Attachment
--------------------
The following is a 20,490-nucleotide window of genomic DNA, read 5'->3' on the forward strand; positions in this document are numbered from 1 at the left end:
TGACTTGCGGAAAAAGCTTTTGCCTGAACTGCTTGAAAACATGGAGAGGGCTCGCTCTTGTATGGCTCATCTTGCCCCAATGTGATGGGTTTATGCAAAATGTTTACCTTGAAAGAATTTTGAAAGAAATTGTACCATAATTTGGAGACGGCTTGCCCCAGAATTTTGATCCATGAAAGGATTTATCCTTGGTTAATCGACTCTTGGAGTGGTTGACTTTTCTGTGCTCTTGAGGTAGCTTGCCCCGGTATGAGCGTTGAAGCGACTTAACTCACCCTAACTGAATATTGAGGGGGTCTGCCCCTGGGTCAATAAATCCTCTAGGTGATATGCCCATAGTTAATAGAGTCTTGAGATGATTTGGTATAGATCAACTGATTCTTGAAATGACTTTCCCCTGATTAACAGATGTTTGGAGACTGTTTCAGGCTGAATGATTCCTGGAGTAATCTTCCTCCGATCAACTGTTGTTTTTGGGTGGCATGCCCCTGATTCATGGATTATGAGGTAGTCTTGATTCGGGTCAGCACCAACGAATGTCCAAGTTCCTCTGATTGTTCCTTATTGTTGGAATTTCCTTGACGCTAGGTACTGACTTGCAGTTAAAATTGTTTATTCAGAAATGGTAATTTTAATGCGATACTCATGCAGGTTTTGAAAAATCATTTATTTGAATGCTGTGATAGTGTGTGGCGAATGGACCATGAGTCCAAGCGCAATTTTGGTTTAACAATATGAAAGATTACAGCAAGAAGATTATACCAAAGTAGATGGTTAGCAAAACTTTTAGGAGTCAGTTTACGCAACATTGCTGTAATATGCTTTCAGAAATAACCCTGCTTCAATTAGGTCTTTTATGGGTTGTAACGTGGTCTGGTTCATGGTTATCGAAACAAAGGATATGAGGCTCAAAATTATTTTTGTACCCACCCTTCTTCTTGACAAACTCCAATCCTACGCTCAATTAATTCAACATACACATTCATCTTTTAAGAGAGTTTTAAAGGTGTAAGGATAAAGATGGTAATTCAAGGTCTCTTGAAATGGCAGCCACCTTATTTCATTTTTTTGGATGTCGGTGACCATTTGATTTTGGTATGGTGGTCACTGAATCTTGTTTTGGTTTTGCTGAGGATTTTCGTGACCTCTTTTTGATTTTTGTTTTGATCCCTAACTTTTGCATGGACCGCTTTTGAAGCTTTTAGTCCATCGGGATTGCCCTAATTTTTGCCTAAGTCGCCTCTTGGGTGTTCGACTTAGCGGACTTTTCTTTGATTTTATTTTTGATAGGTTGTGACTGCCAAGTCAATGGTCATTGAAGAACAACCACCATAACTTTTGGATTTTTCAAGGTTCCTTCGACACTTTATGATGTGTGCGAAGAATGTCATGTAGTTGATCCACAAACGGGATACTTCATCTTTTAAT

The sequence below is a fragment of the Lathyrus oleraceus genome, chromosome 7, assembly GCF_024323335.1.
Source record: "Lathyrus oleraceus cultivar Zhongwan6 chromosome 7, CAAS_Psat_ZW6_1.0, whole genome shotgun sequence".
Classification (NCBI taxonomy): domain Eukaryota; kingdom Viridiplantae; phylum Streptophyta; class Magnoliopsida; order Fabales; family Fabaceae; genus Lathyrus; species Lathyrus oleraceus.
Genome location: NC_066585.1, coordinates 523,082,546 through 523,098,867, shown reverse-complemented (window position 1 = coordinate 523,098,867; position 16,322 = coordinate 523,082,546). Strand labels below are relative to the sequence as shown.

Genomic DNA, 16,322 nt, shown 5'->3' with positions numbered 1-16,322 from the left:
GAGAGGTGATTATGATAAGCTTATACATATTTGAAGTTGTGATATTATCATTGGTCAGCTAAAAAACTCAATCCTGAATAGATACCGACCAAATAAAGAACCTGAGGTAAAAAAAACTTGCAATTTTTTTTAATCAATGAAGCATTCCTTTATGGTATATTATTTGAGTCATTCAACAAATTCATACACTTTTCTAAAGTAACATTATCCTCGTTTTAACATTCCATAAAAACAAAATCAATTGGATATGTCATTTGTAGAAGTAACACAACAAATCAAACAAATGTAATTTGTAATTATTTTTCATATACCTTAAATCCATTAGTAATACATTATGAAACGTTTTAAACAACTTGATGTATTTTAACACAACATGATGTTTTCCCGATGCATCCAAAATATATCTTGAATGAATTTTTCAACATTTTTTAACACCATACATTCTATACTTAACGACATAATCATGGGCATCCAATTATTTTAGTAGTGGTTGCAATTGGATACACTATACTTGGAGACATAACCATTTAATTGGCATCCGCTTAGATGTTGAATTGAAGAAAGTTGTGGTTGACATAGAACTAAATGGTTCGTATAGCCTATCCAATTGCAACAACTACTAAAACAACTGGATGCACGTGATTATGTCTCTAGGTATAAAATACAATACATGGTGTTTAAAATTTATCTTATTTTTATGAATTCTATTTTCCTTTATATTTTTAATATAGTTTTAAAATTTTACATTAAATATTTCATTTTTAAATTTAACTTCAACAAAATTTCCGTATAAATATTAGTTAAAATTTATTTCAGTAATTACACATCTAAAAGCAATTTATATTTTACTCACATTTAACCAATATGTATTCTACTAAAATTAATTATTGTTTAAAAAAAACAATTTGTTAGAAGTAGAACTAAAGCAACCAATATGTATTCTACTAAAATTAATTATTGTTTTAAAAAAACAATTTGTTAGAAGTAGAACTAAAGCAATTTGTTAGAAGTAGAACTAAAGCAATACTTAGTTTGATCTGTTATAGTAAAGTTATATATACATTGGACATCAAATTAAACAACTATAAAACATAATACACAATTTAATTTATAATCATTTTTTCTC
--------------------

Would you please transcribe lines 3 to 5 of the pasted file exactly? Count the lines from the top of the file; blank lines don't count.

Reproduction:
The sequence below is a fragment of the Lathyrus oleraceus genome, chromosome 7, assembly GCF_024323335.1.
Source record: "Lathyrus oleraceus cultivar Zhongwan6 chromosome 7, CAAS_Psat_ZW6_1.0, whole genome shotgun sequence".
Classification (NCBI taxonomy): domain Eukaryota; kingdom Viridiplantae; phylum Streptophyta; class Magnoliopsida; order Fabales; family Fabaceae; genus Lathyrus; species Lathyrus oleraceus.